Alejandro Escovedo / Ben Sures

Myer Horowitz, Edmonton AB

Photo: Fish Griwkowsky

BY Fish GriwkowskyPublished Feb 16, 2007

I can’t speak exactly to Alejandro Escovedo’s sex appeal due to orientation disadvantages, but it’s certainly a thing to wrap lips around. The walnut-brown pinstripes and pompadour, the flirtatious local nods, even the interplay between singer and fiddle player, are all part of a classy, punk-rooted deliberation on age in style. His secret? Straightforward pop not exactly uproariously original, but played with such flourished perfection you feel you’re witnessing the untarnished meaning of music itself. Rail thin and exuberant about our women, drugs and restaurants, Escovedo’s lyrical style was live as simple as the punk he was. The swaggering "I Was Drunk” is anthemic enough to exist in tattoo form, while "Castanets” reminds us that if you love someone you’re endeared to their flaws. "This one we stopped doing for a while as it ended up on President Bush’s iPod list,” said Escovedo with knives out. "We’ve decided to do it again as he’s on his way out. I’m also sure he’s never heard it.” Opened briefly by the straightforward return of Toronto jokester Ben Sures, AE’s seven-piece had two cello players and a rhythm section that were pissing the jealous devil off somewhere. The spicy Latino told tales of cross-border yearning, how "my parents were always singing and dancing together,” and how his mom changed her name to Evita. Best of all, the band unplugged and moved forward for some stunning a cappella. Alejandro’s dance with the possibility of Hep-C termination made us watch him closer from our sold-out campus pillows. "I don’t want to live in the past but it’s a large part of who I am,” he stated matter-of-factual, ever with the eye contact. The funny thing is that you rarely see a singer so rooted in the exact present.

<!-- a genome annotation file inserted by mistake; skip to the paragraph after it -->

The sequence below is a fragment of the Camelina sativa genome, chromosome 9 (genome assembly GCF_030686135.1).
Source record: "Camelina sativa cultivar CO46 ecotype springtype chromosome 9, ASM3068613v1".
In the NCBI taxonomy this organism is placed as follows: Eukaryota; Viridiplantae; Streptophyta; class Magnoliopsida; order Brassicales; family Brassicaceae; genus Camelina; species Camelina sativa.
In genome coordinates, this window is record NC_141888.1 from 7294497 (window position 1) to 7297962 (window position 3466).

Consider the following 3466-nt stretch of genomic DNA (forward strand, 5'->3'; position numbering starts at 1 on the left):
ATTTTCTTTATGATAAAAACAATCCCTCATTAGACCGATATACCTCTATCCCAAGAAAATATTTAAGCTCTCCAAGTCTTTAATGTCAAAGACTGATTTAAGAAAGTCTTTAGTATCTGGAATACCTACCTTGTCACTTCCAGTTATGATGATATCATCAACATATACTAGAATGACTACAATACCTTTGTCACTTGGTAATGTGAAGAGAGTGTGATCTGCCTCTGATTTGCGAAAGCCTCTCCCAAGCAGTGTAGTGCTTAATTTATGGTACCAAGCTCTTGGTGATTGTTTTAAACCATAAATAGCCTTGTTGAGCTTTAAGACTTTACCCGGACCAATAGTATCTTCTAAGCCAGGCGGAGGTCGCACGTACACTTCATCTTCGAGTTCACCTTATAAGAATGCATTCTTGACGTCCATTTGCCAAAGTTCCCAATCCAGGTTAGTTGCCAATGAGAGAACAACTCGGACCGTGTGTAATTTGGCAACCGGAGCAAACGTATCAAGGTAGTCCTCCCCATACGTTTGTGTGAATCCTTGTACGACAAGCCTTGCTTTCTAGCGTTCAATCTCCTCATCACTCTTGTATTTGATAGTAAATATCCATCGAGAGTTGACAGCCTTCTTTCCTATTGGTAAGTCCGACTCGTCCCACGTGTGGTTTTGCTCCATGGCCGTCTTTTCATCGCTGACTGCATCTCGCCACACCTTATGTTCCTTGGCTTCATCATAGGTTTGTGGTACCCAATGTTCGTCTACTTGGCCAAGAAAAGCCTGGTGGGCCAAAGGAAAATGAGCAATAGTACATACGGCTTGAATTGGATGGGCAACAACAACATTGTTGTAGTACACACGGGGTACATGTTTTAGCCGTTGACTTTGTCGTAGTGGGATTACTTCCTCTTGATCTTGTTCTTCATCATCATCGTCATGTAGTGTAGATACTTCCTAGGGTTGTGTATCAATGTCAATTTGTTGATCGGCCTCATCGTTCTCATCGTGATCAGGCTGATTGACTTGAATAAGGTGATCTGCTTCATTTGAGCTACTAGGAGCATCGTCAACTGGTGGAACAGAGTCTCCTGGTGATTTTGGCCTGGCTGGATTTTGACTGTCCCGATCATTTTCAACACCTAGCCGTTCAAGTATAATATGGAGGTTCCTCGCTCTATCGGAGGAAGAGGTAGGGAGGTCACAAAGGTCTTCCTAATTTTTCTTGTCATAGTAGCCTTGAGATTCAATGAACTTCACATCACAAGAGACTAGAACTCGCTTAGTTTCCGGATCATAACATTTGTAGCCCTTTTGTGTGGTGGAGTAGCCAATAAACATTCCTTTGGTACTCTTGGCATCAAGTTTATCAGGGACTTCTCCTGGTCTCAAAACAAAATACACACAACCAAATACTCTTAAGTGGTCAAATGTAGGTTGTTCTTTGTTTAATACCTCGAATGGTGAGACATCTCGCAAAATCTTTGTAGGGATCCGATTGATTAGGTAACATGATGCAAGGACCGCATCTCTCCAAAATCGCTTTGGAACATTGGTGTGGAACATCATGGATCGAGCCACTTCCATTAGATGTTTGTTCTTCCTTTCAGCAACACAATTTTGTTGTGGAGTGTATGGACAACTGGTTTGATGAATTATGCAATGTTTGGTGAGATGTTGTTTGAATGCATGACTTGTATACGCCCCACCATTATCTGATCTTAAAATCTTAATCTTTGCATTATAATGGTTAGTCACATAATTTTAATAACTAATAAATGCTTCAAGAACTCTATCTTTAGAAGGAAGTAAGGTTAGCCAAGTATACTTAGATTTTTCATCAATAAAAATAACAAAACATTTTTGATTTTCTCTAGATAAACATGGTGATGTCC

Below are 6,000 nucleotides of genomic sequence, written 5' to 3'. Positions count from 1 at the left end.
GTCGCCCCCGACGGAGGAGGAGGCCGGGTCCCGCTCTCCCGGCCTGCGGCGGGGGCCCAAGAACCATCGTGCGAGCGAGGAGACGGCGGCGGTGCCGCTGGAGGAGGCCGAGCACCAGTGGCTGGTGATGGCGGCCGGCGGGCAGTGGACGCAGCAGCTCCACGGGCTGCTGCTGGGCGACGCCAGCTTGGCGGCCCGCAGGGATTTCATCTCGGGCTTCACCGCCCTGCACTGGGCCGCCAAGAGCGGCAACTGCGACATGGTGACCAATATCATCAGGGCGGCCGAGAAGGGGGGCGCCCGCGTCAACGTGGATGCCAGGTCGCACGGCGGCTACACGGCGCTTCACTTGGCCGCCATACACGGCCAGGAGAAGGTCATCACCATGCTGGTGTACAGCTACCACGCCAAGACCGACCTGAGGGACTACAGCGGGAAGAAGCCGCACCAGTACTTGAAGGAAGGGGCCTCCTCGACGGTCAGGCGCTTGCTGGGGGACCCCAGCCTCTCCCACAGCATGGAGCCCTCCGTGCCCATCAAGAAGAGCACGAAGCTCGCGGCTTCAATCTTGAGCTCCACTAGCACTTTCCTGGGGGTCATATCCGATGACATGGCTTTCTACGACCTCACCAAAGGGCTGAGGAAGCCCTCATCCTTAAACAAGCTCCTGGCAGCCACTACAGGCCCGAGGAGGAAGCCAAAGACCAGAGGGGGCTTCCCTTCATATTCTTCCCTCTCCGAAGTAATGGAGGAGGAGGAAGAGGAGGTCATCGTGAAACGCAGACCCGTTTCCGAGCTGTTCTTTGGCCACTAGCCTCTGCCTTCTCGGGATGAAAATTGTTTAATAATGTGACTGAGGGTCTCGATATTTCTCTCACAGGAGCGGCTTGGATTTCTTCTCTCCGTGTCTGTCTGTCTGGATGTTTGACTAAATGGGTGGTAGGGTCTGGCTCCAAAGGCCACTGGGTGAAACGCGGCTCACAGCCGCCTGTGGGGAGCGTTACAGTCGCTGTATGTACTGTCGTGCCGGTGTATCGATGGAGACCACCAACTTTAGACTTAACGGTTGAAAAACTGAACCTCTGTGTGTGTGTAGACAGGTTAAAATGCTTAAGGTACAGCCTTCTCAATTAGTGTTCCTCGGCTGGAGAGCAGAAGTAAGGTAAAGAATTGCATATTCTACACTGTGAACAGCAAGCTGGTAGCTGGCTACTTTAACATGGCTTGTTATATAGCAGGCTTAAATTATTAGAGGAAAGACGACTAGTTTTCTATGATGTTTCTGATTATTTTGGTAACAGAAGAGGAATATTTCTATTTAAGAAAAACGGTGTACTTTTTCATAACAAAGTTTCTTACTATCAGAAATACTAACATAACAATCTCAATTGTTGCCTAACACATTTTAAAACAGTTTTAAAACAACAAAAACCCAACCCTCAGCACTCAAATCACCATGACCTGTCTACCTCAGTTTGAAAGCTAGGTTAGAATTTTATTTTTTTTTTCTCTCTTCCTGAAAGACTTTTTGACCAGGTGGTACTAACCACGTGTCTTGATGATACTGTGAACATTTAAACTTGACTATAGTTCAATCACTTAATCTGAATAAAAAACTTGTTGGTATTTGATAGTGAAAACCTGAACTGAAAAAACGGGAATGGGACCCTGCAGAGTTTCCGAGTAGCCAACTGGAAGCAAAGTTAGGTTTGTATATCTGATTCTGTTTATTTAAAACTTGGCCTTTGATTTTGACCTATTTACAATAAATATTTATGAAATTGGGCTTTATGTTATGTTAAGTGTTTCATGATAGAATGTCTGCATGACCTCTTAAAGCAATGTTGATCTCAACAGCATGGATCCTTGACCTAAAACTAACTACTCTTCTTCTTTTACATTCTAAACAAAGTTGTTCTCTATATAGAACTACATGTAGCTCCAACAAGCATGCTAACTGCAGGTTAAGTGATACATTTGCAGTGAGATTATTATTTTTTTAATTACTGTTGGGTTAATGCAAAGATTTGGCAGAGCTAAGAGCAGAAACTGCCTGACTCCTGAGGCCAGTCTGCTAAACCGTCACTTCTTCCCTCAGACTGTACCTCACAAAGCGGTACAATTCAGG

Latest Coverage